‘Punk’ at this time, remained more adjective than noun, used in Neil Spencer’s NME review of February 1976 to describe the Pistols’ stripped down rock ‘n’ roll and to make tentative alignments with the New York bands that had already made claim to the term.
The Sex Pistols’ appearance, mixing Johnny Rotten’s urchin attire with the provocations designed by Vivienne Westwood and Malcolm McLaren for their shop – SEX – on the King’s Road, ensured they stood out from the denim-clad long-hairs or be-suited pub rockers doing the rounds. Their sound was rough and raw, rubbing against the prevailing musical grain. More importantly, their attitude – antagonistic, irreverent – gave signal of generational change. Here was a band not playing to please the audience but to incite them.
Also in February 1976, two friends excited by Spencer’s NME review resolved to travel down from Manchester to London to see what all the fuss was about. Their names were Howard Trafford and Peter McNeish, later rechristened as Howard Devoto and Pete Shelley of the Buzzcocks; organisers of the Sex Pistols’ seminal gigs in Manchester (June and July 1976) and producers of one of punk’s most significant DIY moments, the Spiral Scratch EP (1977).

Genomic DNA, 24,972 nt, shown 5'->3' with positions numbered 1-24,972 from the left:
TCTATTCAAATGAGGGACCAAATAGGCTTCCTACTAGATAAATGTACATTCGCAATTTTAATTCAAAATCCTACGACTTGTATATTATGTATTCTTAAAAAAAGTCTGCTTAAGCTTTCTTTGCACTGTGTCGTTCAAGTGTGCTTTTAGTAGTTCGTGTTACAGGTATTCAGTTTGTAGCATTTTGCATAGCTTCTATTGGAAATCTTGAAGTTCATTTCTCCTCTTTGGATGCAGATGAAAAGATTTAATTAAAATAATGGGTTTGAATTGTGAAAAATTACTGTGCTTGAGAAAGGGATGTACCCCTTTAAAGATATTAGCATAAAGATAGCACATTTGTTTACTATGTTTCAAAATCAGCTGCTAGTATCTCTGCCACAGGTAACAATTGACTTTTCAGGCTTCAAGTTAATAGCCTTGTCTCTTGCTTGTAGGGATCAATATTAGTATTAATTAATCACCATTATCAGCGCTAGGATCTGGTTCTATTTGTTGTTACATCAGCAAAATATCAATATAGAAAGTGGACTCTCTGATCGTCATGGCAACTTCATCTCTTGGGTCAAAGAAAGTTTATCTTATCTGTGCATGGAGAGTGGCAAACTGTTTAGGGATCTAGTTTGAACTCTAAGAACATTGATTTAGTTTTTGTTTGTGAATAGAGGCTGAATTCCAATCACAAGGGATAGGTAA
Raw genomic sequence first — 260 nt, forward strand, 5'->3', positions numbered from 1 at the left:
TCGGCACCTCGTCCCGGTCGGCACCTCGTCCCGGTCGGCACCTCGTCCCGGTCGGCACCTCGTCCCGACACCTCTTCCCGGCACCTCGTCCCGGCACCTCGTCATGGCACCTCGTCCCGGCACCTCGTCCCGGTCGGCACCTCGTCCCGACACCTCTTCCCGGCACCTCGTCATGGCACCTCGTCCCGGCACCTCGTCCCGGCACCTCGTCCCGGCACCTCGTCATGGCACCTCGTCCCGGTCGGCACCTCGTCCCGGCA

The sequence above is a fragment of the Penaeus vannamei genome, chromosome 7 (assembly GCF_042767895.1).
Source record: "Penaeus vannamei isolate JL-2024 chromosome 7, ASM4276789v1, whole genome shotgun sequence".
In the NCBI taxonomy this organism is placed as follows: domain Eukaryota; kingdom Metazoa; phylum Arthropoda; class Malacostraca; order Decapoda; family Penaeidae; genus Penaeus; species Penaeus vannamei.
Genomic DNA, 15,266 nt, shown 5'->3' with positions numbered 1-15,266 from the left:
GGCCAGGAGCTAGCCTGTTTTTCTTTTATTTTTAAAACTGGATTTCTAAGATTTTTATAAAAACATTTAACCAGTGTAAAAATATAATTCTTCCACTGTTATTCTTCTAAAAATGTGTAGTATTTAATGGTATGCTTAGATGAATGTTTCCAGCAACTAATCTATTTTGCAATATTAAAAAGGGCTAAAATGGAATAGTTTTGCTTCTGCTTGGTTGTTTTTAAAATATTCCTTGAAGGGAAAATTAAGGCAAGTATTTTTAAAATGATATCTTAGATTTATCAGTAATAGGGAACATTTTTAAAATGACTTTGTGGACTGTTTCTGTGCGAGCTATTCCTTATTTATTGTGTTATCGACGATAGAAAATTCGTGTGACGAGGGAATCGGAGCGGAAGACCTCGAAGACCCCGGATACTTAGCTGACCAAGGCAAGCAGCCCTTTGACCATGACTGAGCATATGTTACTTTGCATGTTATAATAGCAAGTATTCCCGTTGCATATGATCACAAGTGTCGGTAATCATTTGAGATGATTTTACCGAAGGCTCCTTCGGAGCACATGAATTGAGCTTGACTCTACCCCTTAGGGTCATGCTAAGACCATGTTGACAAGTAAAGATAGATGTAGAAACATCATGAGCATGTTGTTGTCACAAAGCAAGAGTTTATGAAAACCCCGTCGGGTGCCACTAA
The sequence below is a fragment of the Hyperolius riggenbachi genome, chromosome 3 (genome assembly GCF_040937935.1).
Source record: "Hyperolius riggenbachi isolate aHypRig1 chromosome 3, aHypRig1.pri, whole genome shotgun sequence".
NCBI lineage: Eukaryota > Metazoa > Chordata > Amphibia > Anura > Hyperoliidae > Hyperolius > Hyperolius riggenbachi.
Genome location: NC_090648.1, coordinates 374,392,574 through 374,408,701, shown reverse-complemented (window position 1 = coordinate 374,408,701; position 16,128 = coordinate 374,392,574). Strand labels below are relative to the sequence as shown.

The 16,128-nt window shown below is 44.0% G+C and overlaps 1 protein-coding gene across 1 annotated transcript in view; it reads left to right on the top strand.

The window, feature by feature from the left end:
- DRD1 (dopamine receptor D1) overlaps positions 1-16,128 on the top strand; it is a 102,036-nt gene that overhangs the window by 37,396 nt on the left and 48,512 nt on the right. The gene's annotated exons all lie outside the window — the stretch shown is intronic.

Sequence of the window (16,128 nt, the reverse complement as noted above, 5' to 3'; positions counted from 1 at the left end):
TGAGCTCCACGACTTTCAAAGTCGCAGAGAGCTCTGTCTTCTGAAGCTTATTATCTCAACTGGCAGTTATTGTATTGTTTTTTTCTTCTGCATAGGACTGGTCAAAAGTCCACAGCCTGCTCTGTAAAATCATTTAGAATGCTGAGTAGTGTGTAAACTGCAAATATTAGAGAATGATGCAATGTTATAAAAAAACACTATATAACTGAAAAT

So where does Reading come in? On deciding to come to London, Trafford and McNeish called a friend who had previously moved down south. Richard Boon, soon-to-be Buzzcocks’ manager and custodian of the New Hormones label that released Spiral Scratch, was studying Fine Art at the University of Reading. It was he who put Trafford and McNeish up on their foray to see the Sex Pistols play in High Wycombe and Welwyn Garden City on 20 and 21 February 1976. It was in Boon’s Reading digs that excited post-Pistols conversations led to Buzzcocks becoming a reality rather than a vague idea of making music for fun. It was Boon, moreover, who booked the band to play in the Reading Fine Art Department.
Boon recalled: “Back in the day, the Art Department had a thing – Art Exchange (‘AE’) – as one of the many Students Union groups that had a bit of funding. I persuaded the then AE chair that putting on the Pistols for £50 [I think] in a painting studio as part of that year’s AE events would be memorable. It may well have been, for the 20 or so who attended.”
Not much has been revealed about the gig itself. Boon recalls cajoling the Pistols from the bar to take the stage, only for Rotten to offer a suitably acerbic greeting:
“Art students? We’ve seen your ‘paintings’ – is this what we pay our taxes for?”
The band’s set was yet to feature such soon-to-be-standards as ‘Anarchy in the UK’ or ‘No Future’ (‘God Save The Queen’). But those in attendance would have heard ‘Pretty Vacant’, ‘No Feelings’, ‘Submission’ and ‘No Fun’.
What mattered to Boon was that he had contributed – he had helped spread the virus. Less than a week later, in Manchester, the Sex Pistols played the Lesser Free Trade Hall and the wheel turned. More bands formed, the virus moved beyond London’s surround.
Share your memories
We’d love to hear more alumni memories of music gigs at Reading from over the years – please email us to share your stories.